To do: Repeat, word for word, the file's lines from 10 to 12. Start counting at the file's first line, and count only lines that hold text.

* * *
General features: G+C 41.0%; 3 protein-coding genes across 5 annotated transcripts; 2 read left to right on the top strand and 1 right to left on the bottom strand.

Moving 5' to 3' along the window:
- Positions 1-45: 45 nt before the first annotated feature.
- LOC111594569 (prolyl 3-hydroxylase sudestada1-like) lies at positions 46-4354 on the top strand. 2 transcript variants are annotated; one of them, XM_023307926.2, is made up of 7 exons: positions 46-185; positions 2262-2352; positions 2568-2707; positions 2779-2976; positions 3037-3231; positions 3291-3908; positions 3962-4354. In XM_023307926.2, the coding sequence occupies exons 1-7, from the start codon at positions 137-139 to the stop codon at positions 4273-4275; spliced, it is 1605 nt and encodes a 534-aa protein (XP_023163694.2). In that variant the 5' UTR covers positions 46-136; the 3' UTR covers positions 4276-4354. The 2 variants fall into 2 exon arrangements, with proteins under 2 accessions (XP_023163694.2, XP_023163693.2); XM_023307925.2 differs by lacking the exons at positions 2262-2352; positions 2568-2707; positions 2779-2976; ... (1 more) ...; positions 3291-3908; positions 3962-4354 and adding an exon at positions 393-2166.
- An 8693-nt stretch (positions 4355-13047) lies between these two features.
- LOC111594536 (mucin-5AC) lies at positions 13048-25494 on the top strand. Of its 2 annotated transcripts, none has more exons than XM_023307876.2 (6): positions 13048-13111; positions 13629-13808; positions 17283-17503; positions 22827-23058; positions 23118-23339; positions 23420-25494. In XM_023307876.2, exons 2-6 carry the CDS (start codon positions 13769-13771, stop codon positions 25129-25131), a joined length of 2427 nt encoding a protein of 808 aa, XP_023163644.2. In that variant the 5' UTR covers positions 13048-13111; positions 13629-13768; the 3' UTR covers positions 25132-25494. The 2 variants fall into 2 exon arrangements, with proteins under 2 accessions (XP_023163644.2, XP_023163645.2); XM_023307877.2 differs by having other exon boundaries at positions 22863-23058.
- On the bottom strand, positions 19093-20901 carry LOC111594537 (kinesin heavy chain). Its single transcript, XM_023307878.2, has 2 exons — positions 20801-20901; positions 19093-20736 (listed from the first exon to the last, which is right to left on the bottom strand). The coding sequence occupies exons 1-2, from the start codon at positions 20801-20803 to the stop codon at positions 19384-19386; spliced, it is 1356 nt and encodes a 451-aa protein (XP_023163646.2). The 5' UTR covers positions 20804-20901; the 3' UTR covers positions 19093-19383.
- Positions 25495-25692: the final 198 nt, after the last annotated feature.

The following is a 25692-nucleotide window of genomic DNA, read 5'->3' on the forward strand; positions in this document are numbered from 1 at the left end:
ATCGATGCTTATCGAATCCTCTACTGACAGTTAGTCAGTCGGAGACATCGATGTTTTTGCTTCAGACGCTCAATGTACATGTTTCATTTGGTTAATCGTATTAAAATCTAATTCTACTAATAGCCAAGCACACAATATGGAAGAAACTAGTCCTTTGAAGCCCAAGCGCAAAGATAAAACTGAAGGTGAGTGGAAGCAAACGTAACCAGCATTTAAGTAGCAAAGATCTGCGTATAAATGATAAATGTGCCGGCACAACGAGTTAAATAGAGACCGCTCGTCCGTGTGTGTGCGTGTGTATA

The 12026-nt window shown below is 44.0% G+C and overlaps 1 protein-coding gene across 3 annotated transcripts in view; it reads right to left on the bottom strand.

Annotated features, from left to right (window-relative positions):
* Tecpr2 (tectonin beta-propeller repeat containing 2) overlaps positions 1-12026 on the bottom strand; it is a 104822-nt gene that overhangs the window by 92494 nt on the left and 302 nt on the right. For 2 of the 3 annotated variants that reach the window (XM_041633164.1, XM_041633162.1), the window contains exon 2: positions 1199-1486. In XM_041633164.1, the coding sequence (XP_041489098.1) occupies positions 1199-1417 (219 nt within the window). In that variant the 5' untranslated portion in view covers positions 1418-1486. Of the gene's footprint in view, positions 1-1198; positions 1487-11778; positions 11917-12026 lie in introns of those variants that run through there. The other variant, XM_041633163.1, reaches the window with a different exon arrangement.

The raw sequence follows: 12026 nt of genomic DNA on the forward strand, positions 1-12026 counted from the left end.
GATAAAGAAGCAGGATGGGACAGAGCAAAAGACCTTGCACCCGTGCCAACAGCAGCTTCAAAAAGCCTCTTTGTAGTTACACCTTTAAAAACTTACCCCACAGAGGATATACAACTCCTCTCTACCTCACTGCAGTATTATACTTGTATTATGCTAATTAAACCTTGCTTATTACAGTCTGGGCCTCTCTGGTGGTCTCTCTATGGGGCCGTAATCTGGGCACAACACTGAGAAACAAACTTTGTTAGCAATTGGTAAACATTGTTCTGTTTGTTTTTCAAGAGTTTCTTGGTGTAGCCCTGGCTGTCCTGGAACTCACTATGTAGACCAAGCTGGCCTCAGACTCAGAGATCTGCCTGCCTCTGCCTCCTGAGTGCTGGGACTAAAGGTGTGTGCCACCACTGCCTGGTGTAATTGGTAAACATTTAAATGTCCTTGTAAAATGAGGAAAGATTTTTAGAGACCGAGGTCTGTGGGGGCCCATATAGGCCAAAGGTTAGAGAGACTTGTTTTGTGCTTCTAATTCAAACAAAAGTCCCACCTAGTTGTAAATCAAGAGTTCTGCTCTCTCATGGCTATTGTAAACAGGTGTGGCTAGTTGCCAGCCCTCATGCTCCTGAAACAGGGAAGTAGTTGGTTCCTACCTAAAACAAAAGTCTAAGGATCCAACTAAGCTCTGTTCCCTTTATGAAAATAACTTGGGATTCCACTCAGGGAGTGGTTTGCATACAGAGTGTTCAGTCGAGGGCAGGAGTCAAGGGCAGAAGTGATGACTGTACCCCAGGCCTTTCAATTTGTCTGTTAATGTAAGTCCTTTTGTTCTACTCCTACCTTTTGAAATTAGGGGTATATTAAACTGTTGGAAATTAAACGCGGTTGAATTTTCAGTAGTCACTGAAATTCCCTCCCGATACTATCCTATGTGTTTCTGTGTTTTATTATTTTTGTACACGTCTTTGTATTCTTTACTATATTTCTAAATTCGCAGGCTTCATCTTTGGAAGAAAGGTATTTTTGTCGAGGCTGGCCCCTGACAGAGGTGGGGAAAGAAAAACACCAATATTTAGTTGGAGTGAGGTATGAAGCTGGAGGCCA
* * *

ATCGATGCTTATCGAATCCTCTACTGACAGTTAGTCAGTCGGAGACATCGATGTTTTTGCTTCAGACGCTCAATGTACATGTTTCATTTGGTTAATCGTATTAAAATCTAATTCTACTAATAGCCAAGCACACAATATGGAAGAAACTAGTCCTTTGAAGCCCAAGCGCAAAGATAAAACTGAAGGTGAGTGGAAGCAAACGTAACCAGCATTTAAGTAGCAAAGATCTGCGTATAAATGATAAATGTGCCGGCACAACGAGTTAAATAGAGACCGCTCGTCCGTGTGTGTGCGTGTGTATA

The 12026-nt window shown below is 44.0% G+C and overlaps 1 protein-coding gene across 3 annotated transcripts in view; it reads right to left on the bottom strand.

Annotated features, from left to right (window-relative positions):